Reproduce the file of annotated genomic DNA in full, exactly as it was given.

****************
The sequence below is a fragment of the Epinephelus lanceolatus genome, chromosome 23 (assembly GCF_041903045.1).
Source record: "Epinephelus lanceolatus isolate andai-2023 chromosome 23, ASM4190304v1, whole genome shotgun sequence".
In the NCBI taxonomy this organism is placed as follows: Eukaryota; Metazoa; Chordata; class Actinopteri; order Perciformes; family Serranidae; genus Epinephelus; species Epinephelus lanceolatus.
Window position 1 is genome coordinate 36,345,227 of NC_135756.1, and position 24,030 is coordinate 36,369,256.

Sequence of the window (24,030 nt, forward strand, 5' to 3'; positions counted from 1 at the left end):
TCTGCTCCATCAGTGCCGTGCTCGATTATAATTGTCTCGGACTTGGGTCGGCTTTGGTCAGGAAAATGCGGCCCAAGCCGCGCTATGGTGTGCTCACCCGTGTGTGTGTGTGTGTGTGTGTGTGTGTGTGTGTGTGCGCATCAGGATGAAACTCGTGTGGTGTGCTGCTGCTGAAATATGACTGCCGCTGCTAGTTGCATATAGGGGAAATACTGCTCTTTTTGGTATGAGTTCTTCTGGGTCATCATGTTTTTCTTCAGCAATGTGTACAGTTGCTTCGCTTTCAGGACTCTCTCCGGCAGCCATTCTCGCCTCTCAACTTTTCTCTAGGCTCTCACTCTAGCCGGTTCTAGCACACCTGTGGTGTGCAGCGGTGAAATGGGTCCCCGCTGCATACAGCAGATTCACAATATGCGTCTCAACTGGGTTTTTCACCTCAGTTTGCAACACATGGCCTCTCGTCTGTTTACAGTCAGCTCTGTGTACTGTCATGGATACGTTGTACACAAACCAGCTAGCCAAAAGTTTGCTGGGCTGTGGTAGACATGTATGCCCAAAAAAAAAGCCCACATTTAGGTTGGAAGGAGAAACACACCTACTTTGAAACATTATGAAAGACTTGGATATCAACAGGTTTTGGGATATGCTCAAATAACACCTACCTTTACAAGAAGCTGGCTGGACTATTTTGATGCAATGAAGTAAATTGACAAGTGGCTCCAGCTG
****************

The sequence below is a fragment of the Epinephelus lanceolatus genome, chromosome 23 (assembly GCF_041903045.1).
Source record: "Epinephelus lanceolatus isolate andai-2023 chromosome 23, ASM4190304v1, whole genome shotgun sequence".
In the NCBI taxonomy this organism is placed as follows: Eukaryota; Metazoa; Chordata; class Actinopteri; order Perciformes; family Serranidae; genus Epinephelus; species Epinephelus lanceolatus.
Window position 1 is genome coordinate 36,345,227 of NC_135756.1, and position 24,030 is coordinate 36,369,256.

Sequence of the window (24,030 nt, forward strand, 5' to 3'; positions counted from 1 at the left end):
TCTGCTCCATCAGTGCCGTGCTCGATTATAATTGTCTCGGACTTGGGTCGGCTTTGGTCAGGAAAATGCGGCCCAAGCCGCGCTATGGTGTGCTCACCCGTGTGTGTGTGTGTGTGTGTGTGTGTGTGTGTGTGTGCGCATCAGGATGAAACTCGTGTGGTGTGCTGCTGCTGAAATATGACTGCCGCTGCTAGTTGCATATAGGGGAAATACTGCTCTTTTTGGTATGAGTTCTTCTGGGTCATCATGTTTTTCTTCAGCAATGTGTACAGTTGCTTCGCTTTCAGGACTCTCTCCGGCAGCCATTCTCGCCTCTCAACTTTTCTCTAGGCTCTCACTCTAGCCGGTTCTAGCACACCTGTGGTGTGCAGCGGTGAAATGGGTCCCCGCTGCATACAGCAGATTCACAATATGCGTCTCAACTGGGTTTTTCACCTCAGTTTGCAACACATGGCCTCTCGTCTGTTTACAGTCAGCTCTGTGTACTGTCATGGATACGTTGTACACAAACCAGCTAGCCAAAAGTTTGCTGGGCTGTGGTAGACATGTATGCCCAAAAAAAAAGCCCACATTTAGGTTGGAAGGAGAAACACACCTACTTTGAAACATTATGAAAGACTTGGATATCAACAGGTTTTGGGATATGCTCAAATAACACCTACCTTTACAAGAAGCTGGCTGGACTATTTTGATGCAATGAAGTAAATTGACAAGTGGCTCCAGCTG